People of Bharat: Seema
I hover inside the dilapidated house. The aroma of flavourful curries intermingled, with lingering whiff of cow dung escaping from the cakes left to dry on the rooftop, welcomes me. Seema comes out of the kitchen to greet me with an enthusiastic smile; her hands are soiled in dough. ‘Aap baitho, main bas do minute mein aayi (I will be back in two minutes, kindly take a seat till then.)’ Dressed in yellow, her saree rustles against her slender physique and the smile never seems to fade from her face. Bringing me closer to a cook’s chores, we settle in the rickety charpai to chat. I begin to hear the 35-year-old go on about all she needs to spoon and spice for a feast being hosted in the evening at one of her employers’ home.
Born in Hardoi, a village in Uttar Pradesh, Seema was five years old when she migrated to Ludhiana with her family. Her father took the job of a rickshaw puller to sustain the family and educate Seema and her brother. Her mother worked as a household help in multiple homes in the locality. However, the family’s finances continued to deplete and Seema had to drop out after the fourth grade; her elder brother continued with his studies. She helped with the household chores while trying to teach herself from her brother’s books but soon lost interest. Once 18, Seema was wedded and she moved in with her husband’s family. Initially it was pleasant with the in-laws, but soon abuse and torment became an everyday story. Pondering on the past she confides in me, ‘Woh mujhe manhoos chudail bulate hain (They would call me names, and say that I was a cursed witch.)’ Things escalated when her husband defended her against his parents. Finally, the in-laws told them to leave and never return.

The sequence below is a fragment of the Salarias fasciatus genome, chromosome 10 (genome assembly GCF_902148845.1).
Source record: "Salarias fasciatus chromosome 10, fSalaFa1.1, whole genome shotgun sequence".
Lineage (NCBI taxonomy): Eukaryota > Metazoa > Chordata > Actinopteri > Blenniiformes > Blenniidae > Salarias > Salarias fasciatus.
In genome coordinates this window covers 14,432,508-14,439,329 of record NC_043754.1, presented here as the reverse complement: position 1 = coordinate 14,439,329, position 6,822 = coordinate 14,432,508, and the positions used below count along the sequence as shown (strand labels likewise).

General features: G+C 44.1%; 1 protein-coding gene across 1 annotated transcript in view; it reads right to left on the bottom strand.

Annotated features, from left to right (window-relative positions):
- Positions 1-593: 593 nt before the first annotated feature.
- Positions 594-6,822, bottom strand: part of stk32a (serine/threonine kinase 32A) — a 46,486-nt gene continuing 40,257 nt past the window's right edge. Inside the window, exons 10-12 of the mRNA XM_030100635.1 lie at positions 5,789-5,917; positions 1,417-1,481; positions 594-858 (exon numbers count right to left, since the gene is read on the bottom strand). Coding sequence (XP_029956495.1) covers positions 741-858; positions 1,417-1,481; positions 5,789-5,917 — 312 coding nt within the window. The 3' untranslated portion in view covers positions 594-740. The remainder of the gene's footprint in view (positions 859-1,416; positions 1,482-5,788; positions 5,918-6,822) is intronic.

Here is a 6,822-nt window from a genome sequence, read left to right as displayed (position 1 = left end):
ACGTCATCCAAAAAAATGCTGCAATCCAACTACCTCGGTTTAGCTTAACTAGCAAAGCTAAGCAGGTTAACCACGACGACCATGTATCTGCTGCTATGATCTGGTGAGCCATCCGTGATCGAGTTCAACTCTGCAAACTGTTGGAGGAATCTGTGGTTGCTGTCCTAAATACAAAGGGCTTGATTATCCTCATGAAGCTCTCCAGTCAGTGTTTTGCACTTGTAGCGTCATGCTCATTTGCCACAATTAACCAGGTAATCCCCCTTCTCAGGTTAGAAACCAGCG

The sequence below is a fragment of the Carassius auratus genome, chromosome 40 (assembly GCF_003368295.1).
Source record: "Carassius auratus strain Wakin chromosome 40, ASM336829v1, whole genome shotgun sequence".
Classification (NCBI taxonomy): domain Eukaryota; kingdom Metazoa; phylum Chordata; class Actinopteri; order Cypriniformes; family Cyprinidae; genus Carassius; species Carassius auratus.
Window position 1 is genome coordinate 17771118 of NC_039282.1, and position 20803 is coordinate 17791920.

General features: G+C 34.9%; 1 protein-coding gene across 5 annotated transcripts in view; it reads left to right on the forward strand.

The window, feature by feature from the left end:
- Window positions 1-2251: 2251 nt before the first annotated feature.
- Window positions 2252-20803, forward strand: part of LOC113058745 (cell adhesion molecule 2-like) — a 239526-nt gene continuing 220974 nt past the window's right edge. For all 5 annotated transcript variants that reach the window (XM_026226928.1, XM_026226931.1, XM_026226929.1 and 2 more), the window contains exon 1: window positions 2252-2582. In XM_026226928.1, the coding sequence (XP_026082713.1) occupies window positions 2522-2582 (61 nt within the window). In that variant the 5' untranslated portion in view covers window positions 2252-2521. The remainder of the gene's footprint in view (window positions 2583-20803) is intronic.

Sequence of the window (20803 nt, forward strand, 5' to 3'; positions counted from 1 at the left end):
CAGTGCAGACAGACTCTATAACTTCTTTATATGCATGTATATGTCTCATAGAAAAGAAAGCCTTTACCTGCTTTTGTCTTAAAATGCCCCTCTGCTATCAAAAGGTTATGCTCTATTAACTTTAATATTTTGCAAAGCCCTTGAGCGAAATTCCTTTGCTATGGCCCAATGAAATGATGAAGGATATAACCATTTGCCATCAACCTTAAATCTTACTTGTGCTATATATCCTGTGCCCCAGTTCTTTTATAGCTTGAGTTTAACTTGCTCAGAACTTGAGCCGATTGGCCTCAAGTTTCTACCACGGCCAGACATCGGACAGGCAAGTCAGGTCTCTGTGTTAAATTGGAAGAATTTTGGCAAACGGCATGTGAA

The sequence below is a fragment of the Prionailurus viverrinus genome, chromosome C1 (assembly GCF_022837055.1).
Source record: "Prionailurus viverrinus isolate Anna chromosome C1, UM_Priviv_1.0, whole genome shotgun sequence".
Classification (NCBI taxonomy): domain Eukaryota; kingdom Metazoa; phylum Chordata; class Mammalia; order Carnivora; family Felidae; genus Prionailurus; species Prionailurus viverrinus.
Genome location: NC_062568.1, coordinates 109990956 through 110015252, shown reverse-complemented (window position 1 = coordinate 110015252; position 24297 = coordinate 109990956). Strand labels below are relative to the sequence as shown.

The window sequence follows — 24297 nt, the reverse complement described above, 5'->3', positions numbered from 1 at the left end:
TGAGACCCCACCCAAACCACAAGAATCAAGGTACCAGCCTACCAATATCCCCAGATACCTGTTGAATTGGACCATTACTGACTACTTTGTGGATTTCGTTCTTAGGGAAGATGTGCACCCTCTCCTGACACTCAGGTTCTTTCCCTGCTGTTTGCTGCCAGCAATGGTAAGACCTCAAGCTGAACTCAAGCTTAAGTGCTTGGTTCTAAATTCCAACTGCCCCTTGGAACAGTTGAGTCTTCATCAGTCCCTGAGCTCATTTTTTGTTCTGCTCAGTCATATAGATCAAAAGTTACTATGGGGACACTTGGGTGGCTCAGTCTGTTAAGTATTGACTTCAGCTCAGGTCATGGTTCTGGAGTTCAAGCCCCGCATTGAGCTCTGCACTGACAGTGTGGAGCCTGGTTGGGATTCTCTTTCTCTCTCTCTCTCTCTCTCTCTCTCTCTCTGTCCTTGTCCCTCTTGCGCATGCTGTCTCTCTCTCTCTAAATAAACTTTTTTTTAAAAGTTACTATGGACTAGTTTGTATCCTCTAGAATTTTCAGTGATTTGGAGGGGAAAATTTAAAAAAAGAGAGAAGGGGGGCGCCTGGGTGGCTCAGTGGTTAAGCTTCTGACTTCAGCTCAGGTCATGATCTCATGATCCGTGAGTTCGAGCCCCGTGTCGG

Seema’s husband, an electrician by profession, used to hand over the entire salary to his father every month. So when the couple left, they left with no money and no roof. After roaming on the streets for a few days, they finally asked a friend for help. He took them in, gave them a few vessels and a small loan. Her husband’s employer-supported them to move into a tiny house in rural Ludhiana. It was during these days that Seema took the job of a domestic cook to support her new life. Her first few houses praised her meals, winning her more work in the locality. She took up full-time jobs in two homes and offered additional catering services for small events.